The South African Maintenance Courts tend to be flooded with applications for maintenance orders against parents who deliberately avoid paying maintenance for their minor children. However, have you ever wondered what happens when a parent of a minor child genuinely cannot afford to pay maintenance?
What does the law state?
This area of law is governed by the Maintenance Act 99 of 1998 as amended which states that parents have the duty to support their minor children. Section 15(3)(ii) specifically highlights that the Maintenance Court shall consider the respective share of each parents’ obligation which is determined by first determining the reasonable needs of the minor child and then to apportion the respective obligation in accordance with the respective means of the parents. If a parent is unemployed and does not receive an income the Maintenance Court may order that assets be attached and sold to pay for the maintenance of the minor child. In the worst-case scenario failure to pay maintenance can also be deemed a criminal offence and may be susceptible to criminal prosecution.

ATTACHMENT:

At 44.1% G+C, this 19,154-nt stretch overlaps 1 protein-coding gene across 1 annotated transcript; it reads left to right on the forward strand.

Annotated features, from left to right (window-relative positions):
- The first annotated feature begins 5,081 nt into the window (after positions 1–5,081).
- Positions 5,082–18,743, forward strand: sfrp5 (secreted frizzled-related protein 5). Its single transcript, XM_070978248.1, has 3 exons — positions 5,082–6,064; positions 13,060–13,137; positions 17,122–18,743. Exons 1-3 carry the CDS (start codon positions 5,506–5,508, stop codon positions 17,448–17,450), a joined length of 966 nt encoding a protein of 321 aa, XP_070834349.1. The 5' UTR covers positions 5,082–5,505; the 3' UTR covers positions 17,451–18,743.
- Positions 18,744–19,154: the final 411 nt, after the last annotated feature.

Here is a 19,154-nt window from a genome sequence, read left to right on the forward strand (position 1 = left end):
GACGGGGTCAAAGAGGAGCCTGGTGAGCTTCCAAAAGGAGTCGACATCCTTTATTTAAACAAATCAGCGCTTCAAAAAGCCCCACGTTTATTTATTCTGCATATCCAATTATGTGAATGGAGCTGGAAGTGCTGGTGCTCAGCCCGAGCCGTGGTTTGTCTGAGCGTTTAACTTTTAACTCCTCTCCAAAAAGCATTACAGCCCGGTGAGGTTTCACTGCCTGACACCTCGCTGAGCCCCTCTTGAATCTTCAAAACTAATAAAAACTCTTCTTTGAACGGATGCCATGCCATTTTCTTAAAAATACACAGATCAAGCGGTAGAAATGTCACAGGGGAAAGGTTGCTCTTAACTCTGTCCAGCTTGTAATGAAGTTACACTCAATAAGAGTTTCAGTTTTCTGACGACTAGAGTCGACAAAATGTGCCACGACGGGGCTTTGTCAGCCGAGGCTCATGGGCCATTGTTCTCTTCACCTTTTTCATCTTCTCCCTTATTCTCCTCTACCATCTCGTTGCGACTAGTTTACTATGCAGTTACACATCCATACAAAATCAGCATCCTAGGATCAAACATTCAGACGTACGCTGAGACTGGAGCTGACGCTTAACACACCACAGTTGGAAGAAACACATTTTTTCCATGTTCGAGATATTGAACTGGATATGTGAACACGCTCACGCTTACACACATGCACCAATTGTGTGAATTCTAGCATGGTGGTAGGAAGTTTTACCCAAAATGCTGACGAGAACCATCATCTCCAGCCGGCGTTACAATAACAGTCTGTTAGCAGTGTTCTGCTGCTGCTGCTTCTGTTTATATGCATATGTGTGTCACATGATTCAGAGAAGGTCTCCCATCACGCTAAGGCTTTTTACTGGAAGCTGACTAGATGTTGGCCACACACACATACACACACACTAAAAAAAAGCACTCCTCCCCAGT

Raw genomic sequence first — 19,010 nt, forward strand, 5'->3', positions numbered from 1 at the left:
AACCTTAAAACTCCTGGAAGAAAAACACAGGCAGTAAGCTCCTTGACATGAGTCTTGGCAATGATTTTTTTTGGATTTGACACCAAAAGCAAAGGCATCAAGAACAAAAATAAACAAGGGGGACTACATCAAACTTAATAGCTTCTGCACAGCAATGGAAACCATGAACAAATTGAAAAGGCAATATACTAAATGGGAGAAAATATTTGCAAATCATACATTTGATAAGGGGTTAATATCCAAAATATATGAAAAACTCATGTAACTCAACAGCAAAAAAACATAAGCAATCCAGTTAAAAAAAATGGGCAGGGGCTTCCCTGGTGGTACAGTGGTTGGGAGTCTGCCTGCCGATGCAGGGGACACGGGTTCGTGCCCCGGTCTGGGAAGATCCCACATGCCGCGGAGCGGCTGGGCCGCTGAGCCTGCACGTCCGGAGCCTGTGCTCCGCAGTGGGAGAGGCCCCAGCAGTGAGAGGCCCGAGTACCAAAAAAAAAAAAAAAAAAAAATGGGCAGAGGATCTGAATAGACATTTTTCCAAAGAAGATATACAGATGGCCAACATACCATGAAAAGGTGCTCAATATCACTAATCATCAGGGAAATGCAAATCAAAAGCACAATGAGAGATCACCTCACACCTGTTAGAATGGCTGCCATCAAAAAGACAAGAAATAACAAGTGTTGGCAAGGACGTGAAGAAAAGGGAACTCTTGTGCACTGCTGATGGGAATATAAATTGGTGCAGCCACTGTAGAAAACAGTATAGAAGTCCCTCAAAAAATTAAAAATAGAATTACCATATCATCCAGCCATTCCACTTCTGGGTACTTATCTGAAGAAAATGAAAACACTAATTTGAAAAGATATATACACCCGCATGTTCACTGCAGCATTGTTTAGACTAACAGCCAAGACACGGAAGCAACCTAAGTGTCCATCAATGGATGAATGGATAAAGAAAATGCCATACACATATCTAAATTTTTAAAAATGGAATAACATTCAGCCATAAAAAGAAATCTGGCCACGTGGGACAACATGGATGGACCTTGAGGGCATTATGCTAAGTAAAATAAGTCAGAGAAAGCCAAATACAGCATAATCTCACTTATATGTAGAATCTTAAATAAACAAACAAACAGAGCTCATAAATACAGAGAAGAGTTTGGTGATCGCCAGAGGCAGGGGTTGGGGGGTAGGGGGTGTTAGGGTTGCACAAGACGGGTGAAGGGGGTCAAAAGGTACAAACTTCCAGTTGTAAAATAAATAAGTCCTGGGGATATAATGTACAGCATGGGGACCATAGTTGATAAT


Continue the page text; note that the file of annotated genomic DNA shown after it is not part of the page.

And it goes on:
Unable to pay maintenance
If the parent who is liable to pay maintenance in respect of a minor child is unable to pay and does not have any meaningful assets the court may pend proceedings until such time such person is able to. This may result where proceedings are already actioned, that such proceedings be postponed to allow the circumstances of the parent to change.
In Zimelka v Zimelka 1990 (4) SA 303 (W) at 305 it was held by Kirk-Cohen, J as follows:
“The principle is clear. What is more difficult is the application thereof. It does not follow that, because of the principal referred to, the custodian parent in each case is entitled to claim a monetary contribution from the non-custodian parent. If one parent ‘has not the means to make any significant financial contribution…’ to the maintenance of the children, the Court will not order that parent to do so.”
It follows that where there is a duty to pay maintenance does not necessarily mean that a maintenance court will make an order for monetary maintenance. In practice, the court may pend the proceedings until a future date and the parent liable to pay maintenance will have to submit proof to the satisfaction of the Maintenance Court that employment is being applied for on a consistent basis.
What is evident is that the court is not necessarily obliged to award a maintenance order where a parent liable to pay does not have the financial means to do so. However, a parent would have to prove to the court their lack of financial means to provide maintenance. This duty does not cease to exist and becomes actionable the moment the parent secures employment.
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 Section 15(3)(ii) of the Act